Second, nine-month job data does not provide the complete picture of legal employment. This point is related to the last. Even in good job markets, some law graduates get jobs more than nine months after graduation. This should be a fairly commonsense proposition – many legal employers have positions that open between March (more than nine months after most law students graduate in May) and August (when students have taken the bar) or October (when bar results are out). This point, however, is consistently missed by people with pessimistic views of the future of the legal job market. Deborah Jones Merrit, for example, is one of the most perceptive people writing about these issues, but I think her discounting of jobs that are obtained more than nine months after graduation leads her to unduly negative conclusions. (See her comments in the National Jurist article, and on posts at the Law School Café. If you haven’t been reading what she has to say at the Law School Café, you should.).
In a prior post here at the Lounge, I reported on a study that I did of my school’s graduates from the classes of 2010 and 2011. It showed that many graduates got Bar Pass Required jobs after they completed their nine month surveys. I did not argue there, and am not arguing now, that the job market for these classes was good – it was not. But the study does show that nine month job data alone substantially undercounts the number of jobs in any given category that are coming open in the legal economy. Even excluding solo and temp positions, the nine month job data underestimated the total number of jobs by about half. Adding 50% to the 26,653 Bar Pass Required jobs reported by the class of 2013 would lead to 39,979 jobs. 39,979 is significantly higher than our projected 33,791 2017 graduates. So we have more jobs than graduates looking only at full-time, permanent, Bar Pass Required jobs. (To be clear, I’m not arguing that having 50% of a given class having to wait more than nine months after graduation for a job is a good thing. If you want to do something about it, change the timing of the bar exam. I also suspect that in a better economy, the delay wouldn’t be as pronounced. But this basic model should hold even if the legal job market continues to be mediocre.).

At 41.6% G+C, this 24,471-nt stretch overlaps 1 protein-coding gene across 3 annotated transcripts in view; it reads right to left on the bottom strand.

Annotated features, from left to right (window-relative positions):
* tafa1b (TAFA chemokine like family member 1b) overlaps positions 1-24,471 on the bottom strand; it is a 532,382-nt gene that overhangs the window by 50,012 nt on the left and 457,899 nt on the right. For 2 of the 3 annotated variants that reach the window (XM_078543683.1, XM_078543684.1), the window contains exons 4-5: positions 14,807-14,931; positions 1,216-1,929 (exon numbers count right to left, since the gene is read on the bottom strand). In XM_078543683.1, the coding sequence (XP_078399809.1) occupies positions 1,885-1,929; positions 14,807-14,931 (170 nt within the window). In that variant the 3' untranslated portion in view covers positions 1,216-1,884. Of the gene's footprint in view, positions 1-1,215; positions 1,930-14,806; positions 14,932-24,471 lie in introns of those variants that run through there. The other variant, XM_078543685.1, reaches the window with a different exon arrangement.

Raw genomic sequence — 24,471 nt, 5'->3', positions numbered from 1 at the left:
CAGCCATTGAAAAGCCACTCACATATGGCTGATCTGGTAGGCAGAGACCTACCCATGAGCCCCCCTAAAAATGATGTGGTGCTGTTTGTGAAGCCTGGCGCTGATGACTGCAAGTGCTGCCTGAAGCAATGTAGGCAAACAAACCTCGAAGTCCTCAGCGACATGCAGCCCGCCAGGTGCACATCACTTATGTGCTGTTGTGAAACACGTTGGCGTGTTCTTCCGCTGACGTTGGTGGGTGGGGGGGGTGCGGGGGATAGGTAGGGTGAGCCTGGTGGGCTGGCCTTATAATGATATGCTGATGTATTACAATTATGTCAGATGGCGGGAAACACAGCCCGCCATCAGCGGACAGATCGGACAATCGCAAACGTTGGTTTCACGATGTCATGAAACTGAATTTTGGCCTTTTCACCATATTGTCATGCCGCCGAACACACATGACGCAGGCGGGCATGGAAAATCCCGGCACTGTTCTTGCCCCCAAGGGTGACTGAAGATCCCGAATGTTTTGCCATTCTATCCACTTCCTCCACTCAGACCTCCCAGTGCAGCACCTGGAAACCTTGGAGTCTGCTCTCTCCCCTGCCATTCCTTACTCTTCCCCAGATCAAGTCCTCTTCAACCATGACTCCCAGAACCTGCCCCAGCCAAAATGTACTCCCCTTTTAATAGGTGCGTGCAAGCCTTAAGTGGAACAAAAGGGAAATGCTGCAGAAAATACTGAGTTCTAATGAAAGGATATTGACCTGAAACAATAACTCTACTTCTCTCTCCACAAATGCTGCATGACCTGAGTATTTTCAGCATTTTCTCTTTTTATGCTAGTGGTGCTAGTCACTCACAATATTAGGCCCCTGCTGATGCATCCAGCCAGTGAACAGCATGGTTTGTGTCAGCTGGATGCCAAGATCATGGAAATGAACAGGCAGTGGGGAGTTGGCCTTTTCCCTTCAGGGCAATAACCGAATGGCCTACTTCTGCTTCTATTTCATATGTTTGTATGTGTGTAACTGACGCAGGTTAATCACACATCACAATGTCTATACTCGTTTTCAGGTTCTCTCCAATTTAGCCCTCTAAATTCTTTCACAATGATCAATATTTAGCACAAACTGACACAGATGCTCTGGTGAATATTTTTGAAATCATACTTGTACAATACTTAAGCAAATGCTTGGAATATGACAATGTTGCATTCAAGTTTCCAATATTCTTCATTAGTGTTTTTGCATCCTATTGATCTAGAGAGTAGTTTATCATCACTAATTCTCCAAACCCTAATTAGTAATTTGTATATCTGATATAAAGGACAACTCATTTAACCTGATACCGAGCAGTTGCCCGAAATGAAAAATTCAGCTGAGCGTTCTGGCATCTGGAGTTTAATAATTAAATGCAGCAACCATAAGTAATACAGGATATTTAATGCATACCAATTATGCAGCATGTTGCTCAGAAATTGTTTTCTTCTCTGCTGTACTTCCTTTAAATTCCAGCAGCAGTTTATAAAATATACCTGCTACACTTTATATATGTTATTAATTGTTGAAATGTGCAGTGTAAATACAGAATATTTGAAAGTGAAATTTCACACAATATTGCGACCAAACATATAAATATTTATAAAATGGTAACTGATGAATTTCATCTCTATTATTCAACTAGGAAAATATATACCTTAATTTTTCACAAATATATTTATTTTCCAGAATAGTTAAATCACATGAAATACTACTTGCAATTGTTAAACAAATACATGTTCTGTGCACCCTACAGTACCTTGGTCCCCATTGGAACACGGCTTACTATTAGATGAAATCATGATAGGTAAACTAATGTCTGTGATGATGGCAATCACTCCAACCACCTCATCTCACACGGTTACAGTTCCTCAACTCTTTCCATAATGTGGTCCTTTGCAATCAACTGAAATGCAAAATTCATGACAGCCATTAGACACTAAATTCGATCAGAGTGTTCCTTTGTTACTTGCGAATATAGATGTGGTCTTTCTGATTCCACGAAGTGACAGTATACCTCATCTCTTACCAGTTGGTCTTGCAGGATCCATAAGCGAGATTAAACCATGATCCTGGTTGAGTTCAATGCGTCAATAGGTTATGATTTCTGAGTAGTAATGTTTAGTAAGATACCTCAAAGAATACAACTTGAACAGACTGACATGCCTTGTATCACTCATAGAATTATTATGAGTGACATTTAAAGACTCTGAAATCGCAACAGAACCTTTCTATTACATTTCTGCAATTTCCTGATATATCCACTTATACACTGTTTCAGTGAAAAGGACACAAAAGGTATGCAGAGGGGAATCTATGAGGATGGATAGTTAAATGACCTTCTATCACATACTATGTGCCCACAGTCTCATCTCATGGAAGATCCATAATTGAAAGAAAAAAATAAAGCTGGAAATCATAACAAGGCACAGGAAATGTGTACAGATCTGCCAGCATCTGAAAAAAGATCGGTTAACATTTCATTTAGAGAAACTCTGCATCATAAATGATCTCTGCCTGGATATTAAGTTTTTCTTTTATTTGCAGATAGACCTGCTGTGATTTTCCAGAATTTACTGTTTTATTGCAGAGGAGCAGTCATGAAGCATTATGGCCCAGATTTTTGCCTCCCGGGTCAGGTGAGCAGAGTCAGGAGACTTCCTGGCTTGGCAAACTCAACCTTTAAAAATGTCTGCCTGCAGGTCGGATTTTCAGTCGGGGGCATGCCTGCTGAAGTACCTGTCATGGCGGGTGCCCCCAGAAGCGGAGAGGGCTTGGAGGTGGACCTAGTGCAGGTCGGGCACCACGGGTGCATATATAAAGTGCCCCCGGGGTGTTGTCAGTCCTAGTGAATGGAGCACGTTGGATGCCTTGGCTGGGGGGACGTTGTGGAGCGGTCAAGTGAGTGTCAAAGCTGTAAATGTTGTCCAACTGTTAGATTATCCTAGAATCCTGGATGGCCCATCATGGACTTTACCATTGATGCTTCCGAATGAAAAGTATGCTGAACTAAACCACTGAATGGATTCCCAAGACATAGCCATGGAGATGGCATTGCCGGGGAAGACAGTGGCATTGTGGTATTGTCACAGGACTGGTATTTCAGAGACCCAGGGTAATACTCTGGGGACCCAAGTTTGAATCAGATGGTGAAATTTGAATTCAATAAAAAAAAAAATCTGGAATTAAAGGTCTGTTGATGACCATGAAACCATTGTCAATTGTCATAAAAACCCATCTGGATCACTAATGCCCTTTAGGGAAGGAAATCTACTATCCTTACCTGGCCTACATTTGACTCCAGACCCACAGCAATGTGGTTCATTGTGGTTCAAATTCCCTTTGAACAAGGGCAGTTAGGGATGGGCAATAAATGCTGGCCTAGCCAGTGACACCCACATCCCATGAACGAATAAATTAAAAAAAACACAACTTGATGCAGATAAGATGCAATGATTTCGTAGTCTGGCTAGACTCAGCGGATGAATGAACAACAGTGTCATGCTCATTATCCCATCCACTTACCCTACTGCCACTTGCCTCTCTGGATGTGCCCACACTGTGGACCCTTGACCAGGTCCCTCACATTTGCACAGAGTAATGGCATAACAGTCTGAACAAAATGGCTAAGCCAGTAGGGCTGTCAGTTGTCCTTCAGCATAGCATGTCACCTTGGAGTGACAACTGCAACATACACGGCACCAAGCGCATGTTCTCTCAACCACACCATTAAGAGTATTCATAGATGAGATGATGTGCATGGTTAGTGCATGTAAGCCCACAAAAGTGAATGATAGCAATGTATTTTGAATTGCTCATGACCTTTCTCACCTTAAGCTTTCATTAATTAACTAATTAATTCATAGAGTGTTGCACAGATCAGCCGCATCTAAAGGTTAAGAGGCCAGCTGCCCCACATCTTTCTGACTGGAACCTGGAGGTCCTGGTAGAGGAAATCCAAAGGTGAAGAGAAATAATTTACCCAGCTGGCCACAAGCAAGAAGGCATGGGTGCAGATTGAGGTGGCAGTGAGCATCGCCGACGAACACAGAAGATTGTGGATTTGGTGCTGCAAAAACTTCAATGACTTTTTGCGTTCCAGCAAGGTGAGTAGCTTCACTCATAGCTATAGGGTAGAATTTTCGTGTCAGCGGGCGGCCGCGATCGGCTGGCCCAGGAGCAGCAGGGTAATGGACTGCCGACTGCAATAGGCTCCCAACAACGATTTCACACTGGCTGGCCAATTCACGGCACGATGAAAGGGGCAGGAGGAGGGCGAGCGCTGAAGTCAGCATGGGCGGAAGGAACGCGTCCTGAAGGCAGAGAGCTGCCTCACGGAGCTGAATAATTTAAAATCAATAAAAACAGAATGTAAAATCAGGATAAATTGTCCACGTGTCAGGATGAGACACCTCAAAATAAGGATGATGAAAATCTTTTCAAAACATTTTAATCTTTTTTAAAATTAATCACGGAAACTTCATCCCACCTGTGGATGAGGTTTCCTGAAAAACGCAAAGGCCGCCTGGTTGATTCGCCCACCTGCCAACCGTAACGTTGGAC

Third, the analysis so far excludes JD Advantage and Professional jobs. Some of these jobs are very good, and some of them are relatively poor. I agree with the widespread complaints about the vagueness of these categories, though I don’t have a great solution to offer. One trend that I noted in my study of our classes of 2010 and 2011 is that a substantial number of people appeared to have moved out of JD Advantaged and Professional and into Bar Pass Required jobs over time. (The same was true with people moving from temporary jobs to permanent jobs.). I think that it is fair to discount these categories to some degree, but I don’t think that it is fair or accurate to exclude them entirely. (In my prior post on the 2010-2011 study, I give details on the jobs that I put into each category.). The important point for now is that a decent number of the 4,715 JD Advantage jobs reported by the class of 2013 are good ones. The same is true for the Professional jobs. (The Professional category seems to be excluded from the ABA report. If anyone can point me to the number for this category in the comments, I’ll update the post to include them.). Even if we presume that only half of these jobs are good ones, we have several thousand good, permanent jobs to add to the totals.
When I look at these numbers, I come to the conclusion that the class of 2017 will graduate into the best job market in recent memory, even if the economy does not improve. Indeed, it seems to me to be a virtual certainty that there will be a shortage of entry level lawyers in 2017. This might be good for a year or two, to help reduce any underemployment or unemployment that remains in the legal economy. (My 2010-2011 study, by the way, suggests that there is less existing slack in the employment market than many people might think.). I suspect that the number of legal jobs will improve as the economy improves, but my conclusion would not change even if the number of legal jobs remains stagnant. Law school enrollment has declined so steeply that, as Steve is arguing, the supply side of the equation has gotten out of whack.